Comments Off on I’m not a parent. My thoughts may not be as precise as yours, as my interaction with little kids is limited. But I see the implications in teenagers. That said, I marvel at the play that my nephews (4 and 2) engage in. I think often of what the implicit lessons taught by the nature of their play, but more importantly by the nature of our discipline. Just the fact that we consider what we do “classroom management” implies that control is a major part of teaching and anytime we are talking control we are losing creativity. I like that this article calls to notice, “ambiguity, complexity, and improvisationóthe very things needed to innovate and come up with creative solutions to the massive global challenges in economics, the environment, education, and more.” When is that part of what we do? Why is it not? We need to recognize the need for these skills, along with some more traditional skills (literacy, numeracy, etc.) as being essential in the new media/economic landscape. I think there is a departure from the linear mindset that we NEED to be focusing on. I worry about kids when so much of what they do is scheduled, structured and sanitized. I don’t want to be one of those people that longs for the good ol’ days, but I do think we’ve lost a sense of adventure, exploration and unstructured-ness. Heck, I worry we, as a culture/society, don’t get outside enough. The article states, “I grow concerned when the daily folder my child brings home focuses on rewarding the following behaviors: walk quietly, keep hands to self, raise hand before speaking, and sit still in chair. I’d like to see a second folder promoting things like: had an original idea, created a new game on the playground, made up a story, solved a problem for a friend, or invented something uncommon from a common object.” I feel the same way. We work so hard at preparing students for a structured, rules-based life, which I don’t think we live in. School becomes a series of hoops to jump through. This can’t be what learning has to look like, there must be another/better model. †Ithink so much focus of our current assessment and evaluation is on following the rules and fitting within a set structure. Looking at those four pillars, I tend to think she is right. We (the system) don’t provide open environments, instead we sit in rows. We use limited flexible tools. Instead, the writing we teach is very formulaic. Do we offer real choice as to what type of writing we want our students to complete? Even the rules we have and set are rarely in the interest of students, they are more often in the interest of making it easier for the teacher. All this is not to say that I think we are terrible. I don’t think we’re headed down the toilet. I’m not complaining, but rather looking for opportunities and areas where we can improve. Like our last discussion, I don’t think we need to throw everything out, but I do think the status quo is not enough. Anyway, I’m no expert. These are just a few of my thoughts. I’m interested in your thoughts as teachers and as parents. I’m with Sir Ken Robinson on this one when he states, “Creativity is something that everyone has, yet more often it is beaten out of kids in schools.”

I’m not a parent. My thoughts may not be as precise as yours, as my interaction with little kids is limited. But I see the implications in teenagers. That said, I marvel at the play that my nephews (4 and 2) engage in. I think often of what the implicit lessons taught by the nature of their play, but more importantly by the nature of our discipline. Just the fact that we consider what we do “classroom management” implies that control is a major part of teaching and anytime we are talking control we are losing creativity. I like that this article calls to notice, “ambiguity, complexity, and improvisationóthe very things needed to innovate and come up with creative solutions to the massive global challenges in economics, the environment, education, and more.” When is that part of what we do? Why is it not? We need to recognize the need for these skills, along with some more traditional skills (literacy, numeracy, etc.) as being essential in the new media/economic landscape. I think there is a departure from the linear mindset that we NEED to be focusing on. I worry about kids when so much of what they do is scheduled, structured and sanitized. I don’t want to be one of those people that longs for the good ol’ days, but I do think we’ve lost a sense of adventure, exploration and unstructured-ness. Heck, I worry we, as a culture/society, don’t get outside enough. The article states, “I grow concerned when the daily folder my child brings home focuses on rewarding the following behaviors: walk quietly, keep hands to self, raise hand before speaking, and sit still in chair. I’d like to see a second folder promoting things like: had an original idea, created a new game on the playground, made up a story, solved a problem for a friend, or invented something uncommon from a common object.” I feel the same way. We work so hard at preparing students for a structured, rules-based life, which I don’t think we live in. School becomes a series of hoops to jump through. This can’t be what learning has to look like, there must be another/better model. †Ithink so much focus of our current assessment and evaluation is on following the rules and fitting within a set structure. Looking at those four pillars, I tend to think she is right. We (the system) don’t provide open environments, instead we sit in rows. We use limited flexible tools. Instead, the writing we teach is very formulaic. Do we offer real choice as to what type of writing we want our students to complete? Even the rules we have and set are rarely in the interest of students, they are more often in the interest of making it easier for the teacher. All this is not to say that I think we are terrible. I don’t think we’re headed down the toilet. I’m not complaining, but rather looking for opportunities and areas where we can improve. Like our last discussion, I don’t think we need to throw everything out, but I do think the status quo is not enough. Anyway, I’m no expert. These are just a few of my thoughts. I’m interested in your thoughts as teachers and as parents. I’m with Sir Ken Robinson on this one when he states, “Creativity is something that everyone has, yet more often it is beaten out of kids in schools.”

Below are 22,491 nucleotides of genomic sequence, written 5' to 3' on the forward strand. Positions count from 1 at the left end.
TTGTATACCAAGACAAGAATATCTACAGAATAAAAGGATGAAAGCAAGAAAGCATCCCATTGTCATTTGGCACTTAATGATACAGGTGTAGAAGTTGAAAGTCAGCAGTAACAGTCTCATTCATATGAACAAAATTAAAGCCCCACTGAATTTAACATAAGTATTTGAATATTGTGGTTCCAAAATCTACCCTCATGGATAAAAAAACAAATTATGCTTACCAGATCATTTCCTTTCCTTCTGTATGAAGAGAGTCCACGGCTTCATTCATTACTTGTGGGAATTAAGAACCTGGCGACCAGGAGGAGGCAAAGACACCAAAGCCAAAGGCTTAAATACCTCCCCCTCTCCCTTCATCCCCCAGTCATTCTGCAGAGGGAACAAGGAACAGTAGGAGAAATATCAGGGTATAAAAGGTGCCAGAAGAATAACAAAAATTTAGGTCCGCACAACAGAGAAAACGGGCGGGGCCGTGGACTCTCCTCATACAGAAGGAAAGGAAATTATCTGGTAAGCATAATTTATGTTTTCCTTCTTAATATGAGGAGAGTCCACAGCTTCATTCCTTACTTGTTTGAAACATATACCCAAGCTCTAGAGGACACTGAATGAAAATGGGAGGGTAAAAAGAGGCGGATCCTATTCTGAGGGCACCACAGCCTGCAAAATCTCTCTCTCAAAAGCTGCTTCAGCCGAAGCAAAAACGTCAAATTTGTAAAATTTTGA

The Four Secrets of Playtime That Foster Creative Kids

Pages:«1234567...12»
6 color styles available:

Style switcher only on this demo version. Theme styles can be changed from Options page.